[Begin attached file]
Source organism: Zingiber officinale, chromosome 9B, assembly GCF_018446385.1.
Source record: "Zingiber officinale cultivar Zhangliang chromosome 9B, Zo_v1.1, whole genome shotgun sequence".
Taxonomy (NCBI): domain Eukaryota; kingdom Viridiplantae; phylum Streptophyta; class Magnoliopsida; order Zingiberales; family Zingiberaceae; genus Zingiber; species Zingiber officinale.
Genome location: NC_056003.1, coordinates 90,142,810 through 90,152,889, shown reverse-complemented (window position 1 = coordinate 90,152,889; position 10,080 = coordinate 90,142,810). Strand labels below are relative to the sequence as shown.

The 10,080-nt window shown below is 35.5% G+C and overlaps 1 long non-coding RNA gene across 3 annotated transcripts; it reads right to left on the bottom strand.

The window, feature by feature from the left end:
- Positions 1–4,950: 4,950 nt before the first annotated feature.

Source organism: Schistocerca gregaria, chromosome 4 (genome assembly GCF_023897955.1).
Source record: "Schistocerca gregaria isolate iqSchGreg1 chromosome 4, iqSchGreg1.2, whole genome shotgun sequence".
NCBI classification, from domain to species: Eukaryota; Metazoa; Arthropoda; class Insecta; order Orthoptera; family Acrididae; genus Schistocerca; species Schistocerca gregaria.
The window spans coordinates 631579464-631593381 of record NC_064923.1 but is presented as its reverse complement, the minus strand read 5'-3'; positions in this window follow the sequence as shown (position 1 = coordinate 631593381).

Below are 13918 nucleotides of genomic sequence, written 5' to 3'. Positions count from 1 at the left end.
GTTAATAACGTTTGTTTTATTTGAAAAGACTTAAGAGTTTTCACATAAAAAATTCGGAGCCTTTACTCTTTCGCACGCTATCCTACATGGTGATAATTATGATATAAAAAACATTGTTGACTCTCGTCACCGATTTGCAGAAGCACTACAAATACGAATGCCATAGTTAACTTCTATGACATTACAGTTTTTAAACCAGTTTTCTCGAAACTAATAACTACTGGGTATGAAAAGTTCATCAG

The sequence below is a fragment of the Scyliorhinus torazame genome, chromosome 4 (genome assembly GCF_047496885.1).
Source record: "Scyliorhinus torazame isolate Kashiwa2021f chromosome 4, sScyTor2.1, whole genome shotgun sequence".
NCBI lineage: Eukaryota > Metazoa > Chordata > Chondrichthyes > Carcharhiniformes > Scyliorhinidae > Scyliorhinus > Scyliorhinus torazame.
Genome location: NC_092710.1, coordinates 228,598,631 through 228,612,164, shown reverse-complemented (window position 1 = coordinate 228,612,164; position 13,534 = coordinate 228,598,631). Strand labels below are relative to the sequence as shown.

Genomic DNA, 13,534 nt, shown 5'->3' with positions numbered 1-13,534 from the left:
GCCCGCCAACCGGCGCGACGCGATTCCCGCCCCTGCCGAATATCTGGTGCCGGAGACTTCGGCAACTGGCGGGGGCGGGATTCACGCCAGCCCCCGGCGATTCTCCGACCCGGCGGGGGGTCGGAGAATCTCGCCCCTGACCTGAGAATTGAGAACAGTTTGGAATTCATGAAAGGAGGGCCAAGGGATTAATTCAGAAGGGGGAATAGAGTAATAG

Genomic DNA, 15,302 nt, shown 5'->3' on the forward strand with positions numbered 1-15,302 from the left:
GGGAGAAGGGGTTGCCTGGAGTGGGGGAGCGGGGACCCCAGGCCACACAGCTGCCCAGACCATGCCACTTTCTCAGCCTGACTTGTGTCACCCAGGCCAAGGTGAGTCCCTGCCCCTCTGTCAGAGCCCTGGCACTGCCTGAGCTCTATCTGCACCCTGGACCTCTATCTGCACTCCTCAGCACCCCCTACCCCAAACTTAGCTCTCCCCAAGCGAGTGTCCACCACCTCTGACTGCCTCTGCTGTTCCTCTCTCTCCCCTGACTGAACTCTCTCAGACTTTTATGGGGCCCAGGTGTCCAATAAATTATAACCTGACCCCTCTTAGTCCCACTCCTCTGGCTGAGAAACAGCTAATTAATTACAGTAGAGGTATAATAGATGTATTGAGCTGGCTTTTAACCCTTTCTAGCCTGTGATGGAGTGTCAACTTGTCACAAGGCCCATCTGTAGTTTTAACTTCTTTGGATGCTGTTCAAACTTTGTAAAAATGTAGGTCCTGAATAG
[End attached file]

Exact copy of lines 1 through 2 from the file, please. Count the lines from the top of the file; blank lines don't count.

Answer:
Source organism: Zingiber officinale, chromosome 9B, assembly GCF_018446385.1.
Source record: "Zingiber officinale cultivar Zhangliang chromosome 9B, Zo_v1.1, whole genome shotgun sequence".